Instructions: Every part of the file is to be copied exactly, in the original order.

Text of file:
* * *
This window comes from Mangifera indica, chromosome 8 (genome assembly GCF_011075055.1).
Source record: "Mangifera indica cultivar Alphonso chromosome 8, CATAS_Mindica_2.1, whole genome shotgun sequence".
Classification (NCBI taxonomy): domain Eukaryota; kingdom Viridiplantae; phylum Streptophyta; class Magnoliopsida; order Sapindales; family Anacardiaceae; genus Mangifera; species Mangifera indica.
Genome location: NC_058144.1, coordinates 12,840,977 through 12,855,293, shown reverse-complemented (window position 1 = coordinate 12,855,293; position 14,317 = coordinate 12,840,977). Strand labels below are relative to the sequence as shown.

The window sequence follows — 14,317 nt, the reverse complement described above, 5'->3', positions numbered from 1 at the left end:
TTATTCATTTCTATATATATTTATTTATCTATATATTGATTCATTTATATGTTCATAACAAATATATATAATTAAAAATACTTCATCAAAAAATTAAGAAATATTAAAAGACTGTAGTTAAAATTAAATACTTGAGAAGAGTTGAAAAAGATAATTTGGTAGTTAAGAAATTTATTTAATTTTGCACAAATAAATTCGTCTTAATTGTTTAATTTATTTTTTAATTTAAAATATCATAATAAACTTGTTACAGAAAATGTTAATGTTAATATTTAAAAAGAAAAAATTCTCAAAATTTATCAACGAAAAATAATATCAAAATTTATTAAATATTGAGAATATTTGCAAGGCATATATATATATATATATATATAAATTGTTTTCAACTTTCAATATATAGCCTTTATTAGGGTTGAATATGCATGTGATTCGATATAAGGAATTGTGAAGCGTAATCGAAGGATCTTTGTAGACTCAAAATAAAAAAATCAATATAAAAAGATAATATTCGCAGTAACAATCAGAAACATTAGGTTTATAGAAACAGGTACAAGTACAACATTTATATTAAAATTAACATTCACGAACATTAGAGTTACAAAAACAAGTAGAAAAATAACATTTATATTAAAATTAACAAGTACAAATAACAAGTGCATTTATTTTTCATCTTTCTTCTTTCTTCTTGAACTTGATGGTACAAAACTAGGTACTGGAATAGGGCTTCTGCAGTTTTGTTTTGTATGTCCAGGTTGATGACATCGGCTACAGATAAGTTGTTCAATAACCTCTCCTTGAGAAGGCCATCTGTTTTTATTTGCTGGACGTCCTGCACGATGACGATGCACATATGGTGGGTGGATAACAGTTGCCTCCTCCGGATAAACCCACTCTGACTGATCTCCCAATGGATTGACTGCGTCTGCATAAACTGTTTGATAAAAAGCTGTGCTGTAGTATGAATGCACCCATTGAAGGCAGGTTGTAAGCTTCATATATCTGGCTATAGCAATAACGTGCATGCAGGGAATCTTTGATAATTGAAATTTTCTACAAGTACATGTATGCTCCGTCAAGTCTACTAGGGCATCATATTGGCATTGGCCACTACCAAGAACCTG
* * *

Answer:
This window comes from Mangifera indica, chromosome 8 (genome assembly GCF_011075055.1).
Source record: "Mangifera indica cultivar Alphonso chromosome 8, CATAS_Mindica_2.1, whole genome shotgun sequence".
Classification (NCBI taxonomy): domain Eukaryota; kingdom Viridiplantae; phylum Streptophyta; class Magnoliopsida; order Sapindales; family Anacardiaceae; genus Mangifera; species Mangifera indica.
Genome location: NC_058144.1, coordinates 12,840,977 through 12,855,293, shown reverse-complemented (window position 1 = coordinate 12,855,293; position 14,317 = coordinate 12,840,977). Strand labels below are relative to the sequence as shown.

The window sequence follows — 14,317 nt, the reverse complement described above, 5'->3', positions numbered from 1 at the left end:
TTATTCATTTCTATATATATTTATTTATCTATATATTGATTCATTTATATGTTCATAACAAATATATATAATTAAAAATACTTCATCAAAAAATTAAGAAATATTAAAAGACTGTAGTTAAAATTAAATACTTGAGAAGAGTTGAAAAAGATAATTTGGTAGTTAAGAAATTTATTTAATTTTGCACAAATAAATTCGTCTTAATTGTTTAATTTATTTTTTAATTTAAAATATCATAATAAACTTGTTACAGAAAATGTTAATGTTAATATTTAAAAAGAAAAAATTCTCAAAATTTATCAACGAAAAATAATATCAAAATTTATTAAATATTGAGAATATTTGCAAGGCATATATATATATATATATATATAAATTGTTTTCAACTTTCAATATATAGCCTTTATTAGGGTTGAATATGCATGTGATTCGATATAAGGAATTGTGAAGCGTAATCGAAGGATCTTTGTAGACTCAAAATAAAAAAATCAATATAAAAAGATAATATTCGCAGTAACAATCAGAAACATTAGGTTTATAGAAACAGGTACAAGTACAACATTTATATTAAAATTAACATTCACGAACATTAGAGTTACAAAAACAAGTAGAAAAATAACATTTATATTAAAATTAACAAGTACAAATAACAAGTGCATTTATTTTTCATCTTTCTTCTTTCTTCTTGAACTTGATGGTACAAAACTAGGTACTGGAATAGGGCTTCTGCAGTTTTGTTTTGTATGTCCAGGTTGATGACATCGGCTACAGATAAGTTGTTCAATAACCTCTCCTTGAGAAGGCCATCTGTTTTTATTTGCTGGACGTCCTGCACGATGACGATGCACATATGGTGGGTGGATAACAGTTGCCTCCTCCGGATAAACCCACTCTGACTGATCTCCCAATGGATTGACTGCGTCTGCATAAACTGTTTGATAAAAAGCTGTGCTGTAGTATGAATGCACCCATTGAAGGCAGGTTGTAAGCTTCATATATCTGGCTATAGCAATAACGTGCATGCAGGGAATCTTTGATAATTGAAATTTTCTACAAGTACATGTATGCTCCGTCAAGTCTACTAGGGCATCATATTGGCATTGGCCACTACCAAGAACCTG